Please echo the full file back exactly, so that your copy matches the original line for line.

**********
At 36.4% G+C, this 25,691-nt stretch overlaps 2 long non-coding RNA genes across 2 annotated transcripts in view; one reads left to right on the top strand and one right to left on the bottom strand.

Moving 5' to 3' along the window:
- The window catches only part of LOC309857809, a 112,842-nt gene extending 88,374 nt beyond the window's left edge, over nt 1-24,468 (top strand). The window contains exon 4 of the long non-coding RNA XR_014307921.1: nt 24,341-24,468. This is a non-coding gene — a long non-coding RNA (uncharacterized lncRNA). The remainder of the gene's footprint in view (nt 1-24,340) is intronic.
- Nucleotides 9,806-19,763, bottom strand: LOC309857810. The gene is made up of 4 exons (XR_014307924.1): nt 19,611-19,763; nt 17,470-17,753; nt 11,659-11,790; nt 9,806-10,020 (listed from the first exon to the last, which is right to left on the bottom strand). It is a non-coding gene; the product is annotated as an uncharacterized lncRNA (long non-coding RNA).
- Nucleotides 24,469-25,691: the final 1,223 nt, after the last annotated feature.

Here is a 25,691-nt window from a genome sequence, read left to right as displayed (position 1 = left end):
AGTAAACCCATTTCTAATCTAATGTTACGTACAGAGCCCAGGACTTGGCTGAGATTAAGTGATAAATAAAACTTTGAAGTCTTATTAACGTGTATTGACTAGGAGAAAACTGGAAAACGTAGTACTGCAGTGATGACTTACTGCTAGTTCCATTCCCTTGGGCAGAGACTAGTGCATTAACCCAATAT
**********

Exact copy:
At 36.4% G+C, this 25,691-nt stretch overlaps 2 long non-coding RNA genes across 2 annotated transcripts in view; one reads left to right on the top strand and one right to left on the bottom strand.

Moving 5' to 3' along the window:
- The window catches only part of LOC309857809, a 112,842-nt gene extending 88,374 nt beyond the window's left edge, over nt 1-24,468 (top strand). The window contains exon 4 of the long non-coding RNA XR_014307921.1: nt 24,341-24,468. This is a non-coding gene — a long non-coding RNA (uncharacterized lncRNA). The remainder of the gene's footprint in view (nt 1-24,340) is intronic.
- Nucleotides 9,806-19,763, bottom strand: LOC309857810. The gene is made up of 4 exons (XR_014307924.1): nt 19,611-19,763; nt 17,470-17,753; nt 11,659-11,790; nt 9,806-10,020 (listed from the first exon to the last, which is right to left on the bottom strand). It is a non-coding gene; the product is annotated as an uncharacterized lncRNA (long non-coding RNA).
- Nucleotides 24,469-25,691: the final 1,223 nt, after the last annotated feature.

Here is a 25,691-nt window from a genome sequence, read left to right as displayed (position 1 = left end):
AGTAAACCCATTTCTAATCTAATGTTACGTACAGAGCCCAGGACTTGGCTGAGATTAAGTGATAAATAAAACTTTGAAGTCTTATTAACGTGTATTGACTAGGAGAAAACTGGAAAACGTAGTACTGCAGTGATGACTTACTGCTAGTTCCATTCCCTTGGGCAGAGACTAGTGCATTAACCCAATAT